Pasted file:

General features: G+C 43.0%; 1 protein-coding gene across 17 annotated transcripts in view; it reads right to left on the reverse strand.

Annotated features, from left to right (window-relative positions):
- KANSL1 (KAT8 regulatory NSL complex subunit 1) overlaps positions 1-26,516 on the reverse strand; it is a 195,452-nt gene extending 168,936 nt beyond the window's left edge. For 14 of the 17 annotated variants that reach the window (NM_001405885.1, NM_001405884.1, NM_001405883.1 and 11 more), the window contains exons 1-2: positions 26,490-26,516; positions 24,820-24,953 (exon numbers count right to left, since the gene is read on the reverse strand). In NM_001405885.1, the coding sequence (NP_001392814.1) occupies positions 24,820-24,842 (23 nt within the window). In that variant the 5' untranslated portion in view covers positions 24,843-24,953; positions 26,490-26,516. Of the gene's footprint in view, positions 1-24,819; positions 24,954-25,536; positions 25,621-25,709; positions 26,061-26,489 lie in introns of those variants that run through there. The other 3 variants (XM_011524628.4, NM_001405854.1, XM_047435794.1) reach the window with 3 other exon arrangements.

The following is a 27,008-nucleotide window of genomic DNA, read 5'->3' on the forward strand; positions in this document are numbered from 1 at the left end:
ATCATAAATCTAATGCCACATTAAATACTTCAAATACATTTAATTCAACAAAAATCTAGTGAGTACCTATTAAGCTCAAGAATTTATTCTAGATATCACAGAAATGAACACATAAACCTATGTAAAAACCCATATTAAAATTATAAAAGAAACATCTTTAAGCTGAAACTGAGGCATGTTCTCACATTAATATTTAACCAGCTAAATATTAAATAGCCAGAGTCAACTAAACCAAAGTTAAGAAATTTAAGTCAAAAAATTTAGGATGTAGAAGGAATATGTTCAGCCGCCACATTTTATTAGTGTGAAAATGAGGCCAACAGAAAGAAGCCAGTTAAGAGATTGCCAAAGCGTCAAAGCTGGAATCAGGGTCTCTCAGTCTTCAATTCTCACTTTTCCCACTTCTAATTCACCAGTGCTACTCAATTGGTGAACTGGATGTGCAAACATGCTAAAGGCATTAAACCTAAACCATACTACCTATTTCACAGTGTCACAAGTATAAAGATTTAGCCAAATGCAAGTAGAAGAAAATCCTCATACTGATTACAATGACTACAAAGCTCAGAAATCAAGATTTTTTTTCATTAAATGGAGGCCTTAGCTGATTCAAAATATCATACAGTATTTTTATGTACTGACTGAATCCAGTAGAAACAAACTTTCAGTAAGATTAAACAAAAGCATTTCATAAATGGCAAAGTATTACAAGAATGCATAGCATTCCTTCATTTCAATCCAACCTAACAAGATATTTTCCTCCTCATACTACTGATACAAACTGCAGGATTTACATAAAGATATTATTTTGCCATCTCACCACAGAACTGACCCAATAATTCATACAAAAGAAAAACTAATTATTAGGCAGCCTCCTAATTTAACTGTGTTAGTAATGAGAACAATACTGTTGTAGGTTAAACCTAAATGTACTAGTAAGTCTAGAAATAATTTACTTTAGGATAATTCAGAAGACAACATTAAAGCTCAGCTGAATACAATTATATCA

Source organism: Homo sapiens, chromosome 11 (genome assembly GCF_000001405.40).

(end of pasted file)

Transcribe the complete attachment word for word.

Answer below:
General features: G+C 43.0%; 1 protein-coding gene across 17 annotated transcripts in view; it reads right to left on the reverse strand.

Annotated features, from left to right (window-relative positions):
- KANSL1 (KAT8 regulatory NSL complex subunit 1) overlaps positions 1-26,516 on the reverse strand; it is a 195,452-nt gene extending 168,936 nt beyond the window's left edge. For 14 of the 17 annotated variants that reach the window (NM_001405885.1, NM_001405884.1, NM_001405883.1 and 11 more), the window contains exons 1-2: positions 26,490-26,516; positions 24,820-24,953 (exon numbers count right to left, since the gene is read on the reverse strand). In NM_001405885.1, the coding sequence (NP_001392814.1) occupies positions 24,820-24,842 (23 nt within the window). In that variant the 5' untranslated portion in view covers positions 24,843-24,953; positions 26,490-26,516. Of the gene's footprint in view, positions 1-24,819; positions 24,954-25,536; positions 25,621-25,709; positions 26,061-26,489 lie in introns of those variants that run through there. The other 3 variants (XM_011524628.4, NM_001405854.1, XM_047435794.1) reach the window with 3 other exon arrangements.

The following is a 27,008-nucleotide window of genomic DNA, read 5'->3' on the forward strand; positions in this document are numbered from 1 at the left end:
ATCATAAATCTAATGCCACATTAAATACTTCAAATACATTTAATTCAACAAAAATCTAGTGAGTACCTATTAAGCTCAAGAATTTATTCTAGATATCACAGAAATGAACACATAAACCTATGTAAAAACCCATATTAAAATTATAAAAGAAACATCTTTAAGCTGAAACTGAGGCATGTTCTCACATTAATATTTAACCAGCTAAATATTAAATAGCCAGAGTCAACTAAACCAAAGTTAAGAAATTTAAGTCAAAAAATTTAGGATGTAGAAGGAATATGTTCAGCCGCCACATTTTATTAGTGTGAAAATGAGGCCAACAGAAAGAAGCCAGTTAAGAGATTGCCAAAGCGTCAAAGCTGGAATCAGGGTCTCTCAGTCTTCAATTCTCACTTTTCCCACTTCTAATTCACCAGTGCTACTCAATTGGTGAACTGGATGTGCAAACATGCTAAAGGCATTAAACCTAAACCATACTACCTATTTCACAGTGTCACAAGTATAAAGATTTAGCCAAATGCAAGTAGAAGAAAATCCTCATACTGATTACAATGACTACAAAGCTCAGAAATCAAGATTTTTTTTCATTAAATGGAGGCCTTAGCTGATTCAAAATATCATACAGTATTTTTATGTACTGACTGAATCCAGTAGAAACAAACTTTCAGTAAGATTAAACAAAAGCATTTCATAAATGGCAAAGTATTACAAGAATGCATAGCATTCCTTCATTTCAATCCAACCTAACAAGATATTTTCCTCCTCATACTACTGATACAAACTGCAGGATTTACATAAAGATATTATTTTGCCATCTCACCACAGAACTGACCCAATAATTCATACAAAAGAAAAACTAATTATTAGGCAGCCTCCTAATTTAACTGTGTTAGTAATGAGAACAATACTGTTGTAGGTTAAACCTAAATGTACTAGTAAGTCTAGAAATAATTTACTTTAGGATAATTCAGAAGACAACATTAAAGCTCAGCTGAATACAATTATATCA

Source organism: Homo sapiens, chromosome 11 (genome assembly GCF_000001405.40).